If I could go back and teach my younger self one thing, it would be that procrastination sucks.
Don’t get me wrong—I knew I was making myself miserable by putting off what I needed to do so I could goof off. It seemed like every Christmas vacation, some teacher would give us homework. And since we had two weeks of nothing else to do, it was always something big. Something hard. Something that couldn’t compete with four inches of snow.
I just never realized what I was missing out on by not getting it out of the way as soon as I could.
Every day was overshadowed by the fact that I had homework looming. Sledding down a hill with patches of dirt showing through the worn snow, movie nights with microwave popcorn and a borrowed Blockbuster card, marathon adventures of Shadowrun and Vampire: The Masquerade, family dinners on grandma’s fine china, opening presents wearing those socks with treads on the soles… it was all accompanied by one pervasive thought: I hadn’t even started yet.
I should have been working at it a little each day, scheduling time for it before heading off to play. Or even better, front-load it all into the first two days, then have the rest of the break to enjoy myself. I assume my parents tried to tell me this. My kids will probably listen as well as I did.
As I’ve gotten older, I’ve noticed that I still procastinate, but I do it differently. It’s much more subtle now. I recently launched a Facebook page. I’d been sitting on it for a couple months, fiddling with it, wanting it to be perfect. That endless pursuit of perfection is a form of procrastination. I finally declared it good enough for now and published it. I can still tweak it, but now I’ll have feedback.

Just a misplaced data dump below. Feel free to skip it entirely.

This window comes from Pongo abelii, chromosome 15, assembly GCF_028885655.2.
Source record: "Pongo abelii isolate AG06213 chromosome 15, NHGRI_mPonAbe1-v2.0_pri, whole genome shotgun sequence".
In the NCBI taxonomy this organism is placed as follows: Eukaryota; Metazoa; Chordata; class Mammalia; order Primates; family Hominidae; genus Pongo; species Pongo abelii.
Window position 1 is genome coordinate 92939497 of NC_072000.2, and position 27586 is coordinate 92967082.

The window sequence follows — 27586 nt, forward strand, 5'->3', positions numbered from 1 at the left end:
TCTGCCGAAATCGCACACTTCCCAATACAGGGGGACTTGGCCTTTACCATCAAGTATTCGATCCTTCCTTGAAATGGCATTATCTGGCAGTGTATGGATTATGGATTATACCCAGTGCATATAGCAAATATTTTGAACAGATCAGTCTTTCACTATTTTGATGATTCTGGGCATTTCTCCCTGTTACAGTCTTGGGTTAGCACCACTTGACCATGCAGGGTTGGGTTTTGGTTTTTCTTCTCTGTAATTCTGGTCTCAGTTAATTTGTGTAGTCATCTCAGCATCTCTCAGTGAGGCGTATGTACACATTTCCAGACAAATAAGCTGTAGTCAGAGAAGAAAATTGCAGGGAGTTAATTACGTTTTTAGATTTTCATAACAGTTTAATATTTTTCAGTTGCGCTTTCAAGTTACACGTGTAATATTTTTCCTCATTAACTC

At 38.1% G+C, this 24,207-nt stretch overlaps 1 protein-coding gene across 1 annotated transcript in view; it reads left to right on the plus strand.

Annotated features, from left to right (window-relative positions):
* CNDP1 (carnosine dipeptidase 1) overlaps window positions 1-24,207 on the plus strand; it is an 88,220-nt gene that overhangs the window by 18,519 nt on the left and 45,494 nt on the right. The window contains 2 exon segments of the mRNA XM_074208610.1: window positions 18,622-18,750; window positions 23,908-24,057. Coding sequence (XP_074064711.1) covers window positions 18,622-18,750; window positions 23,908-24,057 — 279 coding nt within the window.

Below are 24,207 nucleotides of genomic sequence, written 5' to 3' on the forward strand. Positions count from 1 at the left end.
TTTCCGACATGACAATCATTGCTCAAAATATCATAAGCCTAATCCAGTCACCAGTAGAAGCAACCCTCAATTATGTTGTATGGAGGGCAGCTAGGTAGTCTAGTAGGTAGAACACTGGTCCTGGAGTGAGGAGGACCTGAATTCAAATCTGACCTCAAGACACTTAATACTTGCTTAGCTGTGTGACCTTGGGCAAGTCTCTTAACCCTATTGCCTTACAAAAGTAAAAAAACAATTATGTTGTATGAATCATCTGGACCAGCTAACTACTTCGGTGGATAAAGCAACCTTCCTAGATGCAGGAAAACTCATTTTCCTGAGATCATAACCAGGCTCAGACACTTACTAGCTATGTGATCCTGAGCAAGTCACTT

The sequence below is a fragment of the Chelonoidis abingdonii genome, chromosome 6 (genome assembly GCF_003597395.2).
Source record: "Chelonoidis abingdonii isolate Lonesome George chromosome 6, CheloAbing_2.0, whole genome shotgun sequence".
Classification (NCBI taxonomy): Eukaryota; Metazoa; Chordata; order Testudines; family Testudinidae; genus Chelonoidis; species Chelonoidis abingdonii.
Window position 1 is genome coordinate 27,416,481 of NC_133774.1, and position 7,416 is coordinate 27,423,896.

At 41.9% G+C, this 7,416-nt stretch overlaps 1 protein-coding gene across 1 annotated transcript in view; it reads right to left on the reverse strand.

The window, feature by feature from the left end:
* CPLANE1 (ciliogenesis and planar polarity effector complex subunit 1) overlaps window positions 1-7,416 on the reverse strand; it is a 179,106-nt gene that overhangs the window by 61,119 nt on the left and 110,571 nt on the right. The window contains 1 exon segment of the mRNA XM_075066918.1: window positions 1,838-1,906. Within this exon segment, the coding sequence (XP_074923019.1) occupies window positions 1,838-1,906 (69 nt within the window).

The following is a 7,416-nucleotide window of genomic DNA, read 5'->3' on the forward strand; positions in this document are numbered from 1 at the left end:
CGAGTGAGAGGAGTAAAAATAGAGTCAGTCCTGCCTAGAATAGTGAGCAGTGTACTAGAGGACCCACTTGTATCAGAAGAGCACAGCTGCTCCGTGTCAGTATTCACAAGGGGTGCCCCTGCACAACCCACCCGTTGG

(I also just fled into Quadrant 3 for a minute to post a quote to Facebook instead of writing. Important, sure, let’s go with that. But not urgent. Quadrants 3 and 4 are ways of procrastinating the Quadrant 1 and 2 activities that we need to focus on.)
Personal productivity is about doing what you have to quickly and effectively so you can do more of what you love. Identify the most important things you can do today (or tomorrow). Schedule them. Work at them until they’re done. You may not get everything done today, but you can still go to bed knowing that you were focused on the most important things you could have done. That brings peace, too.
Remember to plan for down time, too. Fun time. Time to renew yourself and enjoy life. You’ll be able to enjoy your leisure time without the guilt if you’ve gotten your homework done, or at least have a scheduled plan for it.